1 Peter: The Holiness of Obedient Children

As obedient children, do not be conformed to the passions of your former ignorance, but as he who called you is holy, you also be holy in all your conduct, since it is written, “You shall be holy, for I am holy.”

1 Peter 1:14-16

Have you ever considered how often the inspired New Testament writers refer to Christians as “children”?  In today’s text, Peter directs us to be “obedient children” (1:14).  Paul referred to the Christians to whom he was writing as “children of God” (Rom. 8:16-17; cf. Eph. 5:1, 8; Phil. 2:15), as well as his own “beloved children” in the sense of him being the one who had converted them (1 Cor. 4:14; 2 Cor. 12:14; cf. Gal. 4:18-19; 1 Thess. 2:7, 10-12).  The writer of Hebrews referred to Christians, and in a larger sense the whole of humanity, as “children” of God (Heb. 12:8; 2:14).  John especially referred to his Christian readers as “children” (1 John 2:1, 12-13, 18, 28; 3:1-2, 7, 18; 5:2; 3 John 4).

It might rankle the pride of us adults to be referred to as “children,” not to mention “obedient children” at that!  From our teenage years onward, we have liked the idea of “having arrived” to adulthood, the sense that we don’t need Mom and Dad anymore because we are now “grown up.”  In one sense, it is appropriate that we feel this way as we get older.  In not only a spiritual sense but also in how we view and interact with life, our Lord wants us to “no longer be children” but instead be mature (1 Cor. 3:1-4; 13:11; 14:20; Eph. 4:14; cf. Matt. 11:16-17; Heb. 5:12-6:2; 2 Pet. 2:14).  Indeed, our society would improve greatly if more men and women in their 20’s and 30’s acted more mature instead of continuing to act like they were still in high school.

However, in a spiritual sense it is good that we retain some of the characteristics of a child, particularly their humility (Matt. 18:3-4; 19:14; Lk. 18:16).  Without that humility, we will never be “obedient” to our heavenly Father as Peter directs us.  However, choosing to have the humble nature of a child which is willing to both emulate and learn from their parents is exactly what is needed to be a disciple who shows what it means to follow Jesus to everyone in his life.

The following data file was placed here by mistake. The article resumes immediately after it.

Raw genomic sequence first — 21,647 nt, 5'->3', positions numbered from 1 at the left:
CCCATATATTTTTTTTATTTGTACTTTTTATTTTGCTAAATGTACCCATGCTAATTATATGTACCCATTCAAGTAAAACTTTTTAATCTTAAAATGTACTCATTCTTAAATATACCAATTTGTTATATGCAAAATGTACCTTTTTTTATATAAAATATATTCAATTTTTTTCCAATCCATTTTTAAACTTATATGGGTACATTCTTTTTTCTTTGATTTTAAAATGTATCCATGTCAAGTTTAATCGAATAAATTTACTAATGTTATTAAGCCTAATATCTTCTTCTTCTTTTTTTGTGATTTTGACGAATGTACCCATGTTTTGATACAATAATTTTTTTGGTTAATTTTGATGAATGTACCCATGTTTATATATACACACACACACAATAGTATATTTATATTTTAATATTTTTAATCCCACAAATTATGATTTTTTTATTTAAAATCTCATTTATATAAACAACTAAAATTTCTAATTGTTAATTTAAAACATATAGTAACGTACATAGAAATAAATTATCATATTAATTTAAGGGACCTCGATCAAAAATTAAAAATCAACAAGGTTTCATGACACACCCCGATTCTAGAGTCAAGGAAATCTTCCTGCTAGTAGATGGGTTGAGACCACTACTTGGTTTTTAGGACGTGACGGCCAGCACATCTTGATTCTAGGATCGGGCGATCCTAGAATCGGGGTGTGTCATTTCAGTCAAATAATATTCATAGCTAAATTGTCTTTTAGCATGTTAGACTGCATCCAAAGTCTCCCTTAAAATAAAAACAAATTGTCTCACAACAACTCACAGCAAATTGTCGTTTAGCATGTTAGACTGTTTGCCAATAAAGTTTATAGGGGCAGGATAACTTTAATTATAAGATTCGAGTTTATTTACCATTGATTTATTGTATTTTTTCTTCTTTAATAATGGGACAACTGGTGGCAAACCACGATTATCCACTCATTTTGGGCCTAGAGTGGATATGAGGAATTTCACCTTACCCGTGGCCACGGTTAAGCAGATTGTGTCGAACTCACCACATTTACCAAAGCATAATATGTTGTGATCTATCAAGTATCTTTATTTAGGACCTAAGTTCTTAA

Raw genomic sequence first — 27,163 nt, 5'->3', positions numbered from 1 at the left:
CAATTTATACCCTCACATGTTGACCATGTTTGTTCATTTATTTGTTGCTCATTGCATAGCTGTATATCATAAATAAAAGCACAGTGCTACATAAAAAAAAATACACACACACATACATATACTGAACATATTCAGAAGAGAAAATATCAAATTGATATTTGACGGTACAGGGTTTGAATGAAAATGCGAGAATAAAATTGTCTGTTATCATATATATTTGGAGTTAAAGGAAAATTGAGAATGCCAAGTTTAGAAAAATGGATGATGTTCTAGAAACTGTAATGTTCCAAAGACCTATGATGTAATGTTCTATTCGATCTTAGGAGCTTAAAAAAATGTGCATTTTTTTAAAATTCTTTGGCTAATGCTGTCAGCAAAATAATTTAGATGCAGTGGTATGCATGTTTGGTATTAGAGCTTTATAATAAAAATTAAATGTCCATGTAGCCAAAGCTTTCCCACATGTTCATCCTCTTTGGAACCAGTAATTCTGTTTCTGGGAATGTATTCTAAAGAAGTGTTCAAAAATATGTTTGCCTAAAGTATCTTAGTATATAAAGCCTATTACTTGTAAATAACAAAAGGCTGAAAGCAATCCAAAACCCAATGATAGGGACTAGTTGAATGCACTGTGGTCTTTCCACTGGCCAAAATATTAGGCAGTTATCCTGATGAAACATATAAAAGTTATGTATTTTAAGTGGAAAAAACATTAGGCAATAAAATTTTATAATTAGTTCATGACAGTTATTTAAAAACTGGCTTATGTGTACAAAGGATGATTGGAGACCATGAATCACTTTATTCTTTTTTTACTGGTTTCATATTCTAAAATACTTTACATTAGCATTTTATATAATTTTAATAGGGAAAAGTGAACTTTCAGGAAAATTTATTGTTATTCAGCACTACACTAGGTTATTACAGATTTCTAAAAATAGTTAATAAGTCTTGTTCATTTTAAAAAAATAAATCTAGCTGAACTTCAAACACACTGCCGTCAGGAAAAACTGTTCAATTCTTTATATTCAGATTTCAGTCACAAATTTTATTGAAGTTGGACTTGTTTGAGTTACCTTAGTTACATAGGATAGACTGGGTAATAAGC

We can thus see the sense in the Spirit through Peter directing us to first come to be “obedient children” before charging us to “not be conformed to the passions of your former ignorance” (1:14).  Christians, God’s plan for us before Genesis 1:1 was that we “be conformed to the image of his Son” (Rom. 8:29).  He does not want us to be conformed to this world (Rom. 12:2).  Brethren, look back at all you have learned from God’s Word in the time since your baptism.  Take inventory of all the ways God has taught you to be a better, wiser, more profitable, more giving and selfless human being.  List all the blessings that have come into your life because of your walk with God.  Do you want to go back to how you were before you knew what you know now?  Which life is better, the life you had without Christ or the life with Him which you now have?

Instead of moving backwards, Peter prompts us to move forward and strive to be more like our Creator, Savior and Friend.  We must “be holy in all our conduct,” just as the God who called us by His gospel to obtain His glory is holy (1:15; 2 Thess. 2:14).  Citing Leviticus 11:44’s “You shall be holy, for I am holy” as the reason for this goal, Peter shows us the primary personal goal each of us should have as Christians: to become as much like our God as is humanly possible.  To “be holy” means to be set apart from the rest of the world, different, more like God than like sinful man.  Take note: we must be holy “in ALL our conduct,” not just the part of us that fellow churchgoers can see for a few hours a week in a church building.  Does this describe you and me, brethren?

— Jon

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